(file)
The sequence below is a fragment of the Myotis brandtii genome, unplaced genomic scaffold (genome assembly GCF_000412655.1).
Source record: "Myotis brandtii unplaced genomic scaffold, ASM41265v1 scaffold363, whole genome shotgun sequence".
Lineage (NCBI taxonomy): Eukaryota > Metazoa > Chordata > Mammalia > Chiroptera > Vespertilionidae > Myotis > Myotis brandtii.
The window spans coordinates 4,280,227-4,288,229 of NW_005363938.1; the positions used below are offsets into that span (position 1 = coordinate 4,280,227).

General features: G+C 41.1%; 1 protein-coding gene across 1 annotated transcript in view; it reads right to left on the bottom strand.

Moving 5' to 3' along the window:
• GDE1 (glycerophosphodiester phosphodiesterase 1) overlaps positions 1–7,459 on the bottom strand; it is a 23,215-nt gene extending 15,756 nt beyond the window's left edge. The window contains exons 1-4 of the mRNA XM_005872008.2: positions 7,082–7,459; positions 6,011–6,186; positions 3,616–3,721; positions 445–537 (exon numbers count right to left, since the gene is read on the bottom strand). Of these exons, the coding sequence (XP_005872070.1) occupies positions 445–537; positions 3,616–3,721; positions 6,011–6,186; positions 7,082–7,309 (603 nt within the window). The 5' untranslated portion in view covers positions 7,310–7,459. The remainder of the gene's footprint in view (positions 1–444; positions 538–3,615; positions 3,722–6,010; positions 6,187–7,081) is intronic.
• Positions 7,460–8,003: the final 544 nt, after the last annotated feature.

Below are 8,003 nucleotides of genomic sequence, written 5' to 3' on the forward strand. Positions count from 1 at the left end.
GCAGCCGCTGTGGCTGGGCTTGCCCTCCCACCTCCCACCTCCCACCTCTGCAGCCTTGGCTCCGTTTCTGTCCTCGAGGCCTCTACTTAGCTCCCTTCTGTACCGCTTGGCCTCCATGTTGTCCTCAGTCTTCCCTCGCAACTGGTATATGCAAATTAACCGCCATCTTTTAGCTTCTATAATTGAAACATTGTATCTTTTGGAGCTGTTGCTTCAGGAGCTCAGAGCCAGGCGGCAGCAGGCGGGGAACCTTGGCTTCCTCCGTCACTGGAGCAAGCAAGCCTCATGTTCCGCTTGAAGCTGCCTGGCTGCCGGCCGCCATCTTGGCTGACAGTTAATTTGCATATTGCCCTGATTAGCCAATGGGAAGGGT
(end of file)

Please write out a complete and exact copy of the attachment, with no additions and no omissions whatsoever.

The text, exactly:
The sequence below is a fragment of the Myotis brandtii genome, unplaced genomic scaffold (genome assembly GCF_000412655.1).
Source record: "Myotis brandtii unplaced genomic scaffold, ASM41265v1 scaffold363, whole genome shotgun sequence".
Lineage (NCBI taxonomy): Eukaryota > Metazoa > Chordata > Mammalia > Chiroptera > Vespertilionidae > Myotis > Myotis brandtii.
The window spans coordinates 4,280,227-4,288,229 of NW_005363938.1; the positions used below are offsets into that span (position 1 = coordinate 4,280,227).

General features: G+C 41.1%; 1 protein-coding gene across 1 annotated transcript in view; it reads right to left on the bottom strand.

Moving 5' to 3' along the window:
• GDE1 (glycerophosphodiester phosphodiesterase 1) overlaps positions 1–7,459 on the bottom strand; it is a 23,215-nt gene extending 15,756 nt beyond the window's left edge. The window contains exons 1-4 of the mRNA XM_005872008.2: positions 7,082–7,459; positions 6,011–6,186; positions 3,616–3,721; positions 445–537 (exon numbers count right to left, since the gene is read on the bottom strand). Of these exons, the coding sequence (XP_005872070.1) occupies positions 445–537; positions 3,616–3,721; positions 6,011–6,186; positions 7,082–7,309 (603 nt within the window). The 5' untranslated portion in view covers positions 7,310–7,459. The remainder of the gene's footprint in view (positions 1–444; positions 538–3,615; positions 3,722–6,010; positions 6,187–7,081) is intronic.
• Positions 7,460–8,003: the final 544 nt, after the last annotated feature.

Below are 8,003 nucleotides of genomic sequence, written 5' to 3' on the forward strand. Positions count from 1 at the left end.
GCAGCCGCTGTGGCTGGGCTTGCCCTCCCACCTCCCACCTCCCACCTCTGCAGCCTTGGCTCCGTTTCTGTCCTCGAGGCCTCTACTTAGCTCCCTTCTGTACCGCTTGGCCTCCATGTTGTCCTCAGTCTTCCCTCGCAACTGGTATATGCAAATTAACCGCCATCTTTTAGCTTCTATAATTGAAACATTGTATCTTTTGGAGCTGTTGCTTCAGGAGCTCAGAGCCAGGCGGCAGCAGGCGGGGAACCTTGGCTTCCTCCGTCACTGGAGCAAGCAAGCCTCATGTTCCGCTTGAAGCTGCCTGGCTGCCGGCCGCCATCTTGGCTGACAGTTAATTTGCATATTGCCCTGATTAGCCAATGGGAAGGGT